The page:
I submit that this is too great a grant of power, and that it extends it in perpetuity. There is no time limit upon it anywhere, and the Congress ought to have a higher concept of its powers and functions and responsibilities under the division of power set forth in our form of Government, than to sign any such blank check without having the slightest idea as to the figures that would be filled in by the payee of the check, the Secretary of Agriculture.
I thank the Chair.
Senator Smith. Thank you very much, Senator Russell, for giving the committee your views on Reorganization Plan No. 2.
If I understand you correctly, you do believe that there are changes needed in the Agricultural Department?
Senator RUSSELL. There are unquestionably changes that can be made that will increase the efficiency of that Department, just as there are in any other.
As I stated at the outset, my experience over 20 years with some four or five reorganization plans that I have supported, does not leave me very hopeful that any great savings will flow from these reorganizations. It seems that we create additional secretaries every time we reorganize, and that may be in the interests of efficiency, but there
are undoubtedly areas in the Department where reorganization will improve the services to the farmer.
But I submit that where the Congress has patiently and with great labor all over the years created these functions, we are entitled to know when one is to be abolished, when one is to be subordinated, or when one's authority is to be enlarged to cover that of another function that was created by Congress.
Under this plan we have no way on earth of knowing what will be done unless we read it in the press, after it is already an accomplished fact. I am perfectly willing to support any reasonable plan that the Secretary might prepare and submit to the President for his submission to us in accordance with the spirit of the Reorganization Act, and I have told him of that willingness personally. I have discussed the changes with him that I thought should take place in the Department of Agriculture. I am willing to support any reasonable program of reorganization.
But when we take a step that will from henceforward practically nullify any influence of the Congress over the nature of the functions of the Department of Agriculture, I say that that is a grant of authority that goes entirely too far. That is the effect of this plan.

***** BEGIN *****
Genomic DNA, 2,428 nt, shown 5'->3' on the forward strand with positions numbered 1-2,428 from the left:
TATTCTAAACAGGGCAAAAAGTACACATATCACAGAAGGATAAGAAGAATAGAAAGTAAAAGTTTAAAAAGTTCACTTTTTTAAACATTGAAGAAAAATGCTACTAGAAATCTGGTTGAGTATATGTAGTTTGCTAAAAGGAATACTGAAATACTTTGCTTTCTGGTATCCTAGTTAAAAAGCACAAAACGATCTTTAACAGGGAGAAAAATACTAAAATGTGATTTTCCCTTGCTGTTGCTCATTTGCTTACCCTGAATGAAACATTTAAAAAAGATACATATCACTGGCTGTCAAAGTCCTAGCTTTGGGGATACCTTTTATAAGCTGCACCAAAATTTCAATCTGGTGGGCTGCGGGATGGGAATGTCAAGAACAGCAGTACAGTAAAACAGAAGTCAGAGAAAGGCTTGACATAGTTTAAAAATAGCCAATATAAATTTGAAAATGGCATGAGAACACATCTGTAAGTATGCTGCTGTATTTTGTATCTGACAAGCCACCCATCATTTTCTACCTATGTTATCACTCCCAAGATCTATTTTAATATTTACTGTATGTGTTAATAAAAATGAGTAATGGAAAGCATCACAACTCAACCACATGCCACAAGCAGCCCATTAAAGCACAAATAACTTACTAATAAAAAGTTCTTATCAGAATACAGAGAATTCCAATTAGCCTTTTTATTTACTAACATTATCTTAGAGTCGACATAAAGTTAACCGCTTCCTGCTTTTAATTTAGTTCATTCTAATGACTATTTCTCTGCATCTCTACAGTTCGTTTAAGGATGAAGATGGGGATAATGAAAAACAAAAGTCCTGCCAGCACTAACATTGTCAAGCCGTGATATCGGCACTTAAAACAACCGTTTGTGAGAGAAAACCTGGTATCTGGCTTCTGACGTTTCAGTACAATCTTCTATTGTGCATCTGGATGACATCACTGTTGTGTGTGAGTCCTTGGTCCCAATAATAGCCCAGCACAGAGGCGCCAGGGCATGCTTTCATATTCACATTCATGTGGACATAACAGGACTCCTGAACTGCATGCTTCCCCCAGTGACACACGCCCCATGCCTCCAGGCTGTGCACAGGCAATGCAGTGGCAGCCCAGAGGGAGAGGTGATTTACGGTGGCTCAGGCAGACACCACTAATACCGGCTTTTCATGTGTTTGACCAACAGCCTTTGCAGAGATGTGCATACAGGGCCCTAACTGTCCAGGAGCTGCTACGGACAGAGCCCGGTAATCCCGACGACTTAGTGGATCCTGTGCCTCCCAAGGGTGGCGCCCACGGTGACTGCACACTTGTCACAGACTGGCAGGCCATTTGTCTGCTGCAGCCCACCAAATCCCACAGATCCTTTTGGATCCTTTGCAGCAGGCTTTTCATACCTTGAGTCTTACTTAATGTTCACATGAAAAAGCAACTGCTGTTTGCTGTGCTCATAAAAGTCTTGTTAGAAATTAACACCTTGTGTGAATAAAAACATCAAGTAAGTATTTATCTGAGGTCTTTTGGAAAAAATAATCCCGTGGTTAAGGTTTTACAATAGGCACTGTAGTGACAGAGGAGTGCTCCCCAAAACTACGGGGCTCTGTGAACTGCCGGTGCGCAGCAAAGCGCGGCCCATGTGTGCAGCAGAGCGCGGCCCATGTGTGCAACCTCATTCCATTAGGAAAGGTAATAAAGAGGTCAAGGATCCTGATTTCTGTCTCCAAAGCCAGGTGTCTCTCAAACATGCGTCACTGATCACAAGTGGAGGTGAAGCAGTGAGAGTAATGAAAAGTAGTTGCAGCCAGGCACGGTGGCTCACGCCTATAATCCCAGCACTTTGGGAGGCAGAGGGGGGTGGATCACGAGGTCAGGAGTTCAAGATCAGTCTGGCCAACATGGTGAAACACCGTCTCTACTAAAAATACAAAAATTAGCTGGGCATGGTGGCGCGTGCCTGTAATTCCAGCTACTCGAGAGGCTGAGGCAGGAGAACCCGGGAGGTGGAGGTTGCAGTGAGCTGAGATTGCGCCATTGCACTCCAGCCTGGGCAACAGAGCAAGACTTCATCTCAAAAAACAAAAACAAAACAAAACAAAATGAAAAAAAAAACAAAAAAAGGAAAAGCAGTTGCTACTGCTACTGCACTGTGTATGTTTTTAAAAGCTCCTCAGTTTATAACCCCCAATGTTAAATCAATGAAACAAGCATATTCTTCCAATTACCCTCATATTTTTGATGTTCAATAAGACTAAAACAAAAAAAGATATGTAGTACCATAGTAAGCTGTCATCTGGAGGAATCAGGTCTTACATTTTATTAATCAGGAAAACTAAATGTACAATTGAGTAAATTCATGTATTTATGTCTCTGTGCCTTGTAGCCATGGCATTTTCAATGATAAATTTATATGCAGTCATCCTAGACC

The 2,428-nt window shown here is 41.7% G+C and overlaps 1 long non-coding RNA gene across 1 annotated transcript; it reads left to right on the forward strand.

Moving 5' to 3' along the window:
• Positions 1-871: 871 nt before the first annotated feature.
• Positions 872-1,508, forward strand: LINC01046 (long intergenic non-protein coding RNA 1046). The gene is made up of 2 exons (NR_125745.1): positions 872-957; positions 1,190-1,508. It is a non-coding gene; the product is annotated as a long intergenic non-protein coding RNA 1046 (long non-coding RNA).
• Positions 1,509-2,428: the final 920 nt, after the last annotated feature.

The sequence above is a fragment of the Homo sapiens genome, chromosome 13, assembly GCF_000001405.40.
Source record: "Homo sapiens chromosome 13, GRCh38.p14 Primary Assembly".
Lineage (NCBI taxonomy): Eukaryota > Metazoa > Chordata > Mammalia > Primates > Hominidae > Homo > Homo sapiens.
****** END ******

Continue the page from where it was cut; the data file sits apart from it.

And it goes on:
Senator SMITH. If I understand correctly, then, Senator Russell, your principal objections to the plan are: One, that there is no time limit on the plan; two, that the plan is not specific enough; three, that it gives too much power to other than an elected official; and, four, that it should be done largely by legislation?
Senator RUSSELL. No, not necessarily by legislation. I am perfectly willing for the President to send a plan here to reorganize the Department of Agriculture every day, so long as Congress knows what he is doing. I just do not want to buy a pig in a poke. I'do not know what is proposed here. In other words, if we were to get à Secretary of Agriculture in the good year of 1965, let us say, who proposed to abolish the Rural Electrification Administration, I think the Congress ought to have a right to vote on that reorganization plan before they abolish it, or before they subordinate it or stifle it where it cannot operate.
Under this plan we do not have that right. I am perfectly willing to follow the Reorganization Act of 1949, as amended by the bill handled by the Chair this year, in reorganizing the Department of Agriculture, and I will support those programs. But I want to know what they are, and I want them to have a time limit on them, to where they will finally get the Department reorganized, and not permit the Department to be set up according to the whim or fancy of whoever happens to be the Secretary of Agriculture, rather than in accord with what Congress thinks.
These are congressionally created functions, Madam Chairman. Neither the Secretary of Agriculture nor the President nor the two of them combined, can create a function in the Department of Agriculture. They are created by the Congress. The Congress should know when they are to be abolished or when they are to be enlarged or when they are to be minimized or when they are to be subordinated or when they are to be extended.
All that I ask is that we follow what I understand to be the clear policy of the Reorganization Act and tell the Congress some idea of what they are going to do with these multiple operations that affect